Walking a fine line
between plotting and putting
There’s a fine line between strategizing and overthinking on the golf course, and a lot of overthinking can be done during those walks over the expanse of grass between one completed green and a fresh tee.
So with the score tied and the city championship hanging in the balance this past August, Mitchell Rutledge made the stroll between the 17th and 18th at Brookwood Golf Club with one simple thought running on repeat through his head:
Don’t hit it left.
“I’ve played that course so many times, all I was thinking is there’s only one place where I can’t hit it,” the 23-year-old said. “I aimed right and swung as hard as I could.”
The ball landed in front of the green, and shortly thereafter Rutledge sank a 61-foot putt to birdie the hole and complete a comeback that saw him begin the day two back of Nick Bienz before overtaking him and winning by one stroke.
Toeing the line between overthinking and coolness helped Rutledge close out his amateur career with a championship he had been chasing for several years, and it will likely help him with the rigors of a professional career he’s begun lining up.
“It felt awesome,” he said. “It’s always hard to win tournaments. It’s even harder to win a tournament close to home. I’ve been close a couple of times, but it’s a different story to win.”
Rutledge played golf for four years at Michigan State, where by year three he had already cracked the Top 15 in career scoring list and completed the sixth-lowest 18-hole score and 20th-lowest 54-hole score in the program’s history.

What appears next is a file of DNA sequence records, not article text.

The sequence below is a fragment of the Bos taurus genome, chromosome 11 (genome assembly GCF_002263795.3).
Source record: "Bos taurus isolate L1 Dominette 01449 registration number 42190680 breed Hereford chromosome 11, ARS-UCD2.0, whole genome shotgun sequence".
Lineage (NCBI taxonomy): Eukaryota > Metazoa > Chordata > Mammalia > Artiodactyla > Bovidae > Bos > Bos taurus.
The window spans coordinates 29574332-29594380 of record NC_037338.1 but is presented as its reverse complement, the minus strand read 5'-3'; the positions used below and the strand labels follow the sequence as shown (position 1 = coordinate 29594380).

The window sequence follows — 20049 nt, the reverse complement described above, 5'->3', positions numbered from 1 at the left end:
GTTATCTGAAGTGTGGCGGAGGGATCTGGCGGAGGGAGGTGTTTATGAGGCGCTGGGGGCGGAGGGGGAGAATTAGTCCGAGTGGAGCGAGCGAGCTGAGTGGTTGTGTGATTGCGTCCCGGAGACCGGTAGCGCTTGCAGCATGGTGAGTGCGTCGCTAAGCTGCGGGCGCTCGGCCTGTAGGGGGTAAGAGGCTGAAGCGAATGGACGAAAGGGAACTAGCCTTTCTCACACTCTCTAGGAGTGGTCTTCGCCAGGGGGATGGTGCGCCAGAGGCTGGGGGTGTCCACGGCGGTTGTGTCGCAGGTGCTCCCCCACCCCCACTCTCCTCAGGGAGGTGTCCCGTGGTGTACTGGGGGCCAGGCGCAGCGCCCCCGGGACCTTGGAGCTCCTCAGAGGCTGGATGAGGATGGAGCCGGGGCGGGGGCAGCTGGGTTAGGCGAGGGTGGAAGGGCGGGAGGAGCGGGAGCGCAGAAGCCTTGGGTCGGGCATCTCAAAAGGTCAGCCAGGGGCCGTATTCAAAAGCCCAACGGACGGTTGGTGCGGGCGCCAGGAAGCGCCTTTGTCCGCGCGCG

And throughout his collegiate career, his father, the man who got him into golf to begin with, was traveling around watching him play. It didn’t matter if the tournament was in Texas or South Carolina or Florida, Bob Rutledge drove to wherever his son was teeing up so that he could watch.
“He was really invested in my game,” the younger Rutledge said. “He absolutely did everything for me.”
Rutledge did not take to golf at first and admits he was slow getting into it compared to others at a high level. He started playing when he was 9 or 10, he said, and it was whenever he saw his dad out playing. Rutledge would follow along and “mess around,” as he described things.
But at 12 he started to get competitive.
Soon, the accolades followed: he lettered every year in high school in St. Louis, led his team to three state championships and won the individual state championship as a junior and senior before heading off to Michigan State, where he studied economics.
All of that allowed him to hone his thinking on the golf course, especially in high-pressure situations – one of which popped up in the city championship this past August.
Chasing Bienz and Joe Hayden most of the final day of the tournament, Rutledge avoided mistakes even in key moments, like the 17th hole when he salvaged a par after his pitch from under a tree came up short of the hole.
Bienz, however, bogeyed the hole which led to the pair going into the final 18th tied; Hayden had three bogeys of his own earlier in the day. More than just coolness, Rutledge knows when to take advantage of openings – especially one given to him by Bienz.
“There were definitely nerves, but I knew what my game plan was going to be,” he said. “We were tied and probably shouldn’t have been tied, but Nick made a mistake and let me back into contention. I just tried to stick to my game plan.”
He triple-checked his scorecard and really felt the nerves when he realized he needed to give a speech, as is the custom at the city tournament. Then he turned his focus to the next big thing: qualifying school and a professional career.
“I’ve thought about it a lot, and my dad and I have talked about it a lot,” he said. “Professional golf is kind of a gamble. You have to get hot at the right time, and you never know what’s going to happen with your body or your game.”
If Rutledge has taught himself anything, it’s that there’s the fine line between strategizing and overthinking – and he can walk it to near perfection.
First appeared in the 2017 Fort Wayne Magazine’s Golf Guide.